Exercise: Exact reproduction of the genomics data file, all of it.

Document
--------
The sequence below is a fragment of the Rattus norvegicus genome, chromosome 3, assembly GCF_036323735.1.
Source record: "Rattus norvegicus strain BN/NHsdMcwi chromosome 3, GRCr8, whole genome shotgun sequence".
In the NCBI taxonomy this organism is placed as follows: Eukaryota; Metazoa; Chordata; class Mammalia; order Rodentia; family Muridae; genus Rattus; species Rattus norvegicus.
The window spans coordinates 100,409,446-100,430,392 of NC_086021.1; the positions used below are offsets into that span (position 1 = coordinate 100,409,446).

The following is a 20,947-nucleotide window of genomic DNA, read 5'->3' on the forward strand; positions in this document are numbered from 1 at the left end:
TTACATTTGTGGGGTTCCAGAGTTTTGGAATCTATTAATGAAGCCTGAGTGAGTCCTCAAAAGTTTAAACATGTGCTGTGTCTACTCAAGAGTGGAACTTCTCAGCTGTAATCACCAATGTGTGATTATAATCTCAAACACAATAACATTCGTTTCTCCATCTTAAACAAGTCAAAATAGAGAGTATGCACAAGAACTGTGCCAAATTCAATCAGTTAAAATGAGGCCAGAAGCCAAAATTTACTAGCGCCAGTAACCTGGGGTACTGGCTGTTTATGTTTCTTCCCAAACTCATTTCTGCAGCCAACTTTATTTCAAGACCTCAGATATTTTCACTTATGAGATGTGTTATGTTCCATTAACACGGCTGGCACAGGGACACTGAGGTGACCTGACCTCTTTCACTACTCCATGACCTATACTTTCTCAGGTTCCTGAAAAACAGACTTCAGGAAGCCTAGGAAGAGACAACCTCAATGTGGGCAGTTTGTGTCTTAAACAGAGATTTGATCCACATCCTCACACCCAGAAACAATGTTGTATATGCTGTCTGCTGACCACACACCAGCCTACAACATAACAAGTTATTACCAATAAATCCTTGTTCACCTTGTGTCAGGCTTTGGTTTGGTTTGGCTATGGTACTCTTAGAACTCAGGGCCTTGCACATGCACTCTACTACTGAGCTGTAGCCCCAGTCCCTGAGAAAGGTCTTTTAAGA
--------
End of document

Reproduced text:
The sequence below is a fragment of the Rattus norvegicus genome, chromosome 3, assembly GCF_036323735.1.
Source record: "Rattus norvegicus strain BN/NHsdMcwi chromosome 3, GRCr8, whole genome shotgun sequence".
In the NCBI taxonomy this organism is placed as follows: Eukaryota; Metazoa; Chordata; class Mammalia; order Rodentia; family Muridae; genus Rattus; species Rattus norvegicus.
The window spans coordinates 100,409,446-100,430,392 of NC_086021.1; the positions used below are offsets into that span (position 1 = coordinate 100,409,446).

The following is a 20,947-nucleotide window of genomic DNA, read 5'->3' on the forward strand; positions in this document are numbered from 1 at the left end:
TTACATTTGTGGGGTTCCAGAGTTTTGGAATCTATTAATGAAGCCTGAGTGAGTCCTCAAAAGTTTAAACATGTGCTGTGTCTACTCAAGAGTGGAACTTCTCAGCTGTAATCACCAATGTGTGATTATAATCTCAAACACAATAACATTCGTTTCTCCATCTTAAACAAGTCAAAATAGAGAGTATGCACAAGAACTGTGCCAAATTCAATCAGTTAAAATGAGGCCAGAAGCCAAAATTTACTAGCGCCAGTAACCTGGGGTACTGGCTGTTTATGTTTCTTCCCAAACTCATTTCTGCAGCCAACTTTATTTCAAGACCTCAGATATTTTCACTTATGAGATGTGTTATGTTCCATTAACACGGCTGGCACAGGGACACTGAGGTGACCTGACCTCTTTCACTACTCCATGACCTATACTTTCTCAGGTTCCTGAAAAACAGACTTCAGGAAGCCTAGGAAGAGACAACCTCAATGTGGGCAGTTTGTGTCTTAAACAGAGATTTGATCCACATCCTCACACCCAGAAACAATGTTGTATATGCTGTCTGCTGACCACACACCAGCCTACAACATAACAAGTTATTACCAATAAATCCTTGTTCACCTTGTGTCAGGCTTTGGTTTGGTTTGGCTATGGTACTCTTAGAACTCAGGGCCTTGCACATGCACTCTACTACTGAGCTGTAGCCCCAGTCCCTGAGAAAGGTCTTTTAAGA